Dealing with Death of a loved one

Dealing with Death of a loved one

I had met him once.  In the middle of a spiritual sojourn.

He had just moved from Minnesota to India. Moved? Yes. Because of your job? No, I have taken off for last 3 months. Don’t feel like doing something yet.

“Wow! How is your family taking it?  Must be a tough transition,” I inquired.  Perhaps hoping to hear another perspective on living in US vs India.

“I lost my family,” he said softly.

I couldn’t speak another word. I retired into the night with many questions hitting me.

Next morning I met him again. And in that discussion he disclosed that he and his wife had all but planned to move to either North Carolina or Dallas, from the cold Minnesota. He had even booked the ticket for a trip to NC to check some cities out. And then they thought that his wife and kids (a boy and a girl) might visit India.

On the visit to India, the wife and the son went on a bus to a place. The bus caught fire and both died.

The pain of my friend was at multiple levels:

  1. Why did they have to go? At such a young age?
  2. Why them? Couldn’t I have gone?
  3. Why like THIS??

There are no reasonable answers to any of these questions. There is no way one can even fathom the friend’s pain. As much as you may want to empathize or sympathize you will never be able to do it. For dealing with death, specifically such a death is only done by one who goes through it.  Such is the intensity of this pain.

And then he said something that will remain in mind forever.

“All the plans were worthless. Of no use whatsoever”.

We all make plans. Without understanding the heavy odds they have to be implemented against.

Every moment, we breathe, we don’t know whether the next breath will indeed happen. Yet, our plans are detailed and “rock-solid”. Not that we shouldn’t make plans, just that we need to appreciate their fragility.

We sat for another hour. And in that hour, I could only discuss the situation logically. Although that wasn’t how I wanted to, given his pain.

The fact of death – spiritually – is that it doesn’t matter if you are attached to the being who left, or the being was attached to you. If the attachment takes a strong emotional shape, then the progress and movement of the being to subtler realms is very tough.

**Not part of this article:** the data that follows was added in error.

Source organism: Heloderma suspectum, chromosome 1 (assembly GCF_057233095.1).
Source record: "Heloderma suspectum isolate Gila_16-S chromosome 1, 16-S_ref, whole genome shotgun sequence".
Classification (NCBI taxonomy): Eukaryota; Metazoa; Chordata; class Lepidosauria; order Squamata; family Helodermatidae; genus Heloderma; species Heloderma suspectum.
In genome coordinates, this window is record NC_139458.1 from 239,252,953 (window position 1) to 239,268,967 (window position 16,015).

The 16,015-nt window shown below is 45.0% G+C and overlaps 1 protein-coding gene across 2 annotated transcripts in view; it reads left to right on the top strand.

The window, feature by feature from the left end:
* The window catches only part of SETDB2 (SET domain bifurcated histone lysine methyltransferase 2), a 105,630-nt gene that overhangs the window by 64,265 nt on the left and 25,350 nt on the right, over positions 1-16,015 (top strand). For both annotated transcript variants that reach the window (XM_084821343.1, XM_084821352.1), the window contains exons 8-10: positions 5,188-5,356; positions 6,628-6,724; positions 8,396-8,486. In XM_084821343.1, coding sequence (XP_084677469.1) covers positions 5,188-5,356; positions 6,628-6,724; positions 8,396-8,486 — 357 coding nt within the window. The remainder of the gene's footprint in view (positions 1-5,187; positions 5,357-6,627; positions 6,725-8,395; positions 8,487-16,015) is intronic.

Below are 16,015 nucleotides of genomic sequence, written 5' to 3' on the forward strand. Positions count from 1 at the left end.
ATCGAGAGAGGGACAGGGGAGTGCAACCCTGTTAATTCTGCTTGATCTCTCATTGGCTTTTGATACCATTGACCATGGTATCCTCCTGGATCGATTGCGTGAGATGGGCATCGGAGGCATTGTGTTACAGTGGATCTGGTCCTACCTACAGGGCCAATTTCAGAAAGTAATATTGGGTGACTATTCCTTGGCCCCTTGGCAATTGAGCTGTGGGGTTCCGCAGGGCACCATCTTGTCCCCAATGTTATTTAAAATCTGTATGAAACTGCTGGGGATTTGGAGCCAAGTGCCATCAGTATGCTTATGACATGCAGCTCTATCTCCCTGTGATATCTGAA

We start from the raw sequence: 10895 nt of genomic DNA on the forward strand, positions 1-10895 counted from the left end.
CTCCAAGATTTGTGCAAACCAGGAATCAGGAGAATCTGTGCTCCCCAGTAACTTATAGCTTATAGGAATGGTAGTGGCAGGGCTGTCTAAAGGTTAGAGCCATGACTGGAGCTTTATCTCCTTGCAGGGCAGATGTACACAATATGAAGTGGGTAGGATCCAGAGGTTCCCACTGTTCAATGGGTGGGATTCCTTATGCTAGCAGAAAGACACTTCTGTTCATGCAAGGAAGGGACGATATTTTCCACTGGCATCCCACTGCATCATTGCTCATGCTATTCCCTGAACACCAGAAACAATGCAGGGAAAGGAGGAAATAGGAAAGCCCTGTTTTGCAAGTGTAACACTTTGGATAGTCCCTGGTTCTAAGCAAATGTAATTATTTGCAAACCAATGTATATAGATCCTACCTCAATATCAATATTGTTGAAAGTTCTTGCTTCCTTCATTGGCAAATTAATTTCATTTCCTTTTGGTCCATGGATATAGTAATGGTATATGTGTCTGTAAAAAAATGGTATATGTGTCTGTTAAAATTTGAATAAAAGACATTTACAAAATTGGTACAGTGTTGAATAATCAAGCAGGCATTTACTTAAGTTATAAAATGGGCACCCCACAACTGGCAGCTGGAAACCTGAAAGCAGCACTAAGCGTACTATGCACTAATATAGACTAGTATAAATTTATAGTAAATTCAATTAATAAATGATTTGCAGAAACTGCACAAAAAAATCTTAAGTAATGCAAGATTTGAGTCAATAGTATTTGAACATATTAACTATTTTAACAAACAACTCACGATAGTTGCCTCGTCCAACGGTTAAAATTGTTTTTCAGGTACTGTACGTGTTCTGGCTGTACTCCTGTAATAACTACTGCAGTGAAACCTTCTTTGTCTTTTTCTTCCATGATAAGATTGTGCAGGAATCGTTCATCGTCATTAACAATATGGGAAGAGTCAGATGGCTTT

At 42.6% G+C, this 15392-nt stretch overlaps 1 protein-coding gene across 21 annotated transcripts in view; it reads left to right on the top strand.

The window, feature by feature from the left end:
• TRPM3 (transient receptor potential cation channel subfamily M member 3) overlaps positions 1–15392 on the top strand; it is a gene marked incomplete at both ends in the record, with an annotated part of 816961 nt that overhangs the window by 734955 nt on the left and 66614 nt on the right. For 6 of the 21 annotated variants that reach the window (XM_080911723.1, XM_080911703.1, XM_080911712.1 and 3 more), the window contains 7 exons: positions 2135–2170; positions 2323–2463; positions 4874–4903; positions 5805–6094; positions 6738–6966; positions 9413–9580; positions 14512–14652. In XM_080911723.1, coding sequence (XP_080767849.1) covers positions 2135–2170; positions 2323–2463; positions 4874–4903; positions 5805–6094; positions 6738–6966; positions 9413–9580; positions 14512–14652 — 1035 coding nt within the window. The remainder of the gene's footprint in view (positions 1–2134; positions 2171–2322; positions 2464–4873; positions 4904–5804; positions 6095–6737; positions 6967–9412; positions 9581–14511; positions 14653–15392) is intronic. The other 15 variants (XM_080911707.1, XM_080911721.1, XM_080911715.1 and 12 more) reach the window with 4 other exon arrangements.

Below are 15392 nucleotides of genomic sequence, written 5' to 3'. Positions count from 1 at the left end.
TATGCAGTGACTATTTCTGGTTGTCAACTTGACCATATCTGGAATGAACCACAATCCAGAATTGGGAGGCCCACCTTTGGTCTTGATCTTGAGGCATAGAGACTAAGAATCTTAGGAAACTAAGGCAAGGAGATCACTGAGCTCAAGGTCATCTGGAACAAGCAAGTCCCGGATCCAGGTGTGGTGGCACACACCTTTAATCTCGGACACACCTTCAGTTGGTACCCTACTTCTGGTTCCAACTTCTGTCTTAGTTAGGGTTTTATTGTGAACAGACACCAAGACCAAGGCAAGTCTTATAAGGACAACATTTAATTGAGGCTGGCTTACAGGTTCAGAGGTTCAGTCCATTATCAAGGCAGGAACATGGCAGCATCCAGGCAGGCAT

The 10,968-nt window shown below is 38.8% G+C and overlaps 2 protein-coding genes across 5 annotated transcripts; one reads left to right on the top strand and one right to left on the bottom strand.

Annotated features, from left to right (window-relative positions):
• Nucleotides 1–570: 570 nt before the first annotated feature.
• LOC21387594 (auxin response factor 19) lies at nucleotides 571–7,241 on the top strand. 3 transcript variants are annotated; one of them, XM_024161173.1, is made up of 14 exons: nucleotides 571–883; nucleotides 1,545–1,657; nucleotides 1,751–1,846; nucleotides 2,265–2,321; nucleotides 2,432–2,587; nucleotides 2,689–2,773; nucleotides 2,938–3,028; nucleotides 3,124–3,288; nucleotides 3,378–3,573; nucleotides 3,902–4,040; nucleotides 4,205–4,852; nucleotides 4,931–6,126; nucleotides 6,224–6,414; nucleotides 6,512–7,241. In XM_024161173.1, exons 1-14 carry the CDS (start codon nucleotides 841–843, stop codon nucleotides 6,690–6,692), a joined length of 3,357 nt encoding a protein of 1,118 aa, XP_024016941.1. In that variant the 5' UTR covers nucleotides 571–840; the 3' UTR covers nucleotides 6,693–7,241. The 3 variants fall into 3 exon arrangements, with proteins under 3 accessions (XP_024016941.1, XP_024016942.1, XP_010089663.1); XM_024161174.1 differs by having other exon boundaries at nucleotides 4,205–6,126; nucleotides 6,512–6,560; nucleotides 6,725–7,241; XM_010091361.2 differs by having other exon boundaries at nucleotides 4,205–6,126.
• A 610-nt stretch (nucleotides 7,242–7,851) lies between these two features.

There was a curious case of Oscar the cat in a Rhode Island Nursing Home. As of February 2010, he had predicted correctly the deaths of 50 patients. In their final hours, he would come and lay down near them. (Oscar the therapy Cat).  Imagine the state of those patients and their loved ones as they were dealing with death before it even happened!

Some will call this superstition, some will call it a fluke and some will call this miracle. But it is probably neither. A perfect record of 50 correct calls, with the case recorded by David Dosa, a geriatrician and assistant professor at Brown University, in the New England Journal of Medicine, it isn’t the first two.

And I don’t believe in miracles. So, the question is – Can Cats detect something that we humans cannot? Yes, they have superior powers of detecting sounds and energy. Many animals can detect electromagnetic waves very well.

It very well might be that here was a case that presented Death as an “Energy phenomenon” as opposed to a physical phenomenon. If that is so, then even Life is an energy phenomenon.

In such an eventuality, energy is manifesting as matter due to a certain condition. The change in energy in Spiritual schools is said to occur from Grosser to Subtler levels. The grossest level is creation. The subtlest level is substratum consciousness. Often called God.

It is in this context that Death and subsequent movement of energy is seen in Spiritual schools, specifically of Hinduism. And the advice for the time of Death – to those dying and those around them – is based on that understanding.

If the dying being remains attached to those alive, then it is avered in Hindu scriptures that, the being will not be able to get to higher realms (Subtler levels). Because of that, it is advised to “Let go”. That is why the body and everything else of the dying being is destroyed by burning as soon as it can be done.

The Ashes left are always submerged in running water, to completely do away with any part of the dying being’s living existence.

So, if my friend really loved his son and wife, I suggested, it would be best to let them go. Just plainly let them go. It was tough, but the best thing he could do was to say –

“I am fine. I loved my time with you and hope you enjoyed your time with me. My existence is enriched and I hope I added to yours. But now it is time to go. Move on and realize yourself completely very soon.”

Even when I was saying so, I realized the utter stupidity of those words in that context.  How could one even deal with that pain?  I realized the near impossibility of having such a detached view of one’s son and wife. But that was the best thing for him and the ones he loved.  If, he could even make that happen.

His eyes were moist and questioning as we got up. We became good friends, and in my heart, he will remain a special person. As someone who went through a mind-numbing experience and still remained sane! For dealing with death of loved ones and the pain that came with that.  One, that I can never imagine.

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